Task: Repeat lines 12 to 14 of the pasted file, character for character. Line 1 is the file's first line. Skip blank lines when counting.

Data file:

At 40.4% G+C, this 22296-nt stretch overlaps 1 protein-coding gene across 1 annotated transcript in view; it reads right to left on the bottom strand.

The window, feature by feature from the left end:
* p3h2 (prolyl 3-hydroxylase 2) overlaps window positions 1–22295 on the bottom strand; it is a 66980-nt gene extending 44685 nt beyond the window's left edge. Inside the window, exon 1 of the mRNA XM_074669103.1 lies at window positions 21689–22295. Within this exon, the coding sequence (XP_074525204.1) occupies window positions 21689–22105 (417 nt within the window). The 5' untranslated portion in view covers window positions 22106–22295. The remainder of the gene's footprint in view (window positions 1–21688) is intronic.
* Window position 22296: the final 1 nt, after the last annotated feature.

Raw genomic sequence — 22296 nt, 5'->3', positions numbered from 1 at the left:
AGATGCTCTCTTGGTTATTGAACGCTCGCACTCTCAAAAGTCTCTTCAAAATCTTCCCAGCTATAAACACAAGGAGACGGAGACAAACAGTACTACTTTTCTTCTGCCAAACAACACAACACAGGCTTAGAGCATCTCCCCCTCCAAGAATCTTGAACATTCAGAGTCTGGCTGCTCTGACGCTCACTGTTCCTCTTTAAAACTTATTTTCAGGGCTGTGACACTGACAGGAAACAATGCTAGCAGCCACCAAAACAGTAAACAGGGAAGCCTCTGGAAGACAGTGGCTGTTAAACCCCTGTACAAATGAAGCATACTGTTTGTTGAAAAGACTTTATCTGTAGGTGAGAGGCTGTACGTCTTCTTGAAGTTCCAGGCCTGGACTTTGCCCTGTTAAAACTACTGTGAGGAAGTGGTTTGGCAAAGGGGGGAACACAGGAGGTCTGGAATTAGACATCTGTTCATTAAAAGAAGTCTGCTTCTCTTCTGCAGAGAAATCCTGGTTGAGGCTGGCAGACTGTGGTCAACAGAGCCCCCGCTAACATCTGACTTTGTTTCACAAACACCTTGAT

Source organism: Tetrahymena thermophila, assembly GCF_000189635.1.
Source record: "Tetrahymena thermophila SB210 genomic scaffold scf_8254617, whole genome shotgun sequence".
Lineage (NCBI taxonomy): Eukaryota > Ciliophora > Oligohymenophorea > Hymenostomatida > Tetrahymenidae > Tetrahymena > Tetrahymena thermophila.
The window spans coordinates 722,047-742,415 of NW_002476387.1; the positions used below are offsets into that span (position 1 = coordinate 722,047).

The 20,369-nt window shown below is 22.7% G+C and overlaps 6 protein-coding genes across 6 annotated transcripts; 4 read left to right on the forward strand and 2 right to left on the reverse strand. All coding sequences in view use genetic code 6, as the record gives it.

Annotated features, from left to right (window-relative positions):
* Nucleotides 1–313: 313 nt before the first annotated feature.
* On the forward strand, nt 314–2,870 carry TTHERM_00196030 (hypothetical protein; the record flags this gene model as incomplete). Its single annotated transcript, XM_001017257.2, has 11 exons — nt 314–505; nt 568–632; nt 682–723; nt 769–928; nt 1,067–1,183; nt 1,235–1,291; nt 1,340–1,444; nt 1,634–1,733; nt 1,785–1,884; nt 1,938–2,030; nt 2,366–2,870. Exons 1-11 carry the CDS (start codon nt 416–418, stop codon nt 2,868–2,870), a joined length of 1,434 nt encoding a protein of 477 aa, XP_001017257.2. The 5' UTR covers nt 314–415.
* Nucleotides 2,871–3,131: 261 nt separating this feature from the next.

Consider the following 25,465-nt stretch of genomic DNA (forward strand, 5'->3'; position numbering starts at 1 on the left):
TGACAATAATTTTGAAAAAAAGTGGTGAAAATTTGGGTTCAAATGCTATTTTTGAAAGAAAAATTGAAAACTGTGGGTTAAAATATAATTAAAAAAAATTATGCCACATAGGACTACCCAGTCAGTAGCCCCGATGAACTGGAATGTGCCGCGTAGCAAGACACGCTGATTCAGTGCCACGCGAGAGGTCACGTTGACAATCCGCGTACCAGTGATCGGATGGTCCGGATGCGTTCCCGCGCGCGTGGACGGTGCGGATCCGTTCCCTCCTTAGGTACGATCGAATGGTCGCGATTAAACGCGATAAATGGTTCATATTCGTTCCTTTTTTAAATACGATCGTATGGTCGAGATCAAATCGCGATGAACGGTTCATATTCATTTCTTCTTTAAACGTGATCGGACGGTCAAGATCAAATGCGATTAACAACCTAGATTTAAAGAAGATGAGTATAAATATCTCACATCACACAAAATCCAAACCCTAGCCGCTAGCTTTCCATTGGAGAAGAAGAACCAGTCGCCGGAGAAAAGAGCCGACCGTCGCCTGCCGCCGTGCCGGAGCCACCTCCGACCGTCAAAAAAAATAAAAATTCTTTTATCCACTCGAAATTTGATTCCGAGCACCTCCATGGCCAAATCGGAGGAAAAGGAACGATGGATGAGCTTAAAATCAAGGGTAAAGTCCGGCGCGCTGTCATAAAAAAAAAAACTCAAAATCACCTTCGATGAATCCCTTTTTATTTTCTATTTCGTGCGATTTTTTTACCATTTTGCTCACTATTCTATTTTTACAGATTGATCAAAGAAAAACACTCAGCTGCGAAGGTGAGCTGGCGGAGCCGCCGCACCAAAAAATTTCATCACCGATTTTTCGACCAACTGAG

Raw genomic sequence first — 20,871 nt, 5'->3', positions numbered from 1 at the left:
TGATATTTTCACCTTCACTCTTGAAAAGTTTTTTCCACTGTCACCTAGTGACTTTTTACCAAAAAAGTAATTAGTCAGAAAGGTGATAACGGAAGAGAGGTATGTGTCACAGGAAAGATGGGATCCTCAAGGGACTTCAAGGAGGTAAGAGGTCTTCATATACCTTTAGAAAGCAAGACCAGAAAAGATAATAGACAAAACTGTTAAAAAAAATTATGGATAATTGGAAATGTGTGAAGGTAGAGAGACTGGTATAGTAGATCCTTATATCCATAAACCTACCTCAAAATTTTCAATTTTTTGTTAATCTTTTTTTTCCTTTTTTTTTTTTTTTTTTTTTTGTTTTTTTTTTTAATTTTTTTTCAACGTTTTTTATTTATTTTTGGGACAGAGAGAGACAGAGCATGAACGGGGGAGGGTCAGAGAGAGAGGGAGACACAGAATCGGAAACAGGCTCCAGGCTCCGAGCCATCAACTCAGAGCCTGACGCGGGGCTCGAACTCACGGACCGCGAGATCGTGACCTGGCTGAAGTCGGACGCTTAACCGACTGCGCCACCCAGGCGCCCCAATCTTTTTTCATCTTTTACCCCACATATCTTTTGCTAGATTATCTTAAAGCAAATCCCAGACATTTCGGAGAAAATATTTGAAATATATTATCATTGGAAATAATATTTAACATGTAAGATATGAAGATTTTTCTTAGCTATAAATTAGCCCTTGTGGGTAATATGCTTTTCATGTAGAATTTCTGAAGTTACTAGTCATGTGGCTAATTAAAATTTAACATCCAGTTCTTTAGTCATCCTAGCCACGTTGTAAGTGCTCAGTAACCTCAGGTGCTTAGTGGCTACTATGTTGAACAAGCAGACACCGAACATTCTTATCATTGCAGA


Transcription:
Annotated features, from left to right (window-relative positions):
* Nucleotides 1–313: 313 nt before the first annotated feature.
* On the forward strand, nt 314–2,870 carry TTHERM_00196030 (hypothetical protein; the record flags this gene model as incomplete). Its single annotated transcript, XM_001017257.2, has 11 exons — nt 314–505; nt 568–632; nt 682–723; nt 769–928; nt 1,067–1,183; nt 1,235–1,291; nt 1,340–1,444; nt 1,634–1,733; nt 1,785–1,884; nt 1,938–2,030; nt 2,366–2,870. Exons 1-11 carry the CDS (start codon nt 416–418, stop codon nt 2,868–2,870), a joined length of 1,434 nt encoding a protein of 477 aa, XP_001017257.2. The 5' UTR covers nt 314–415.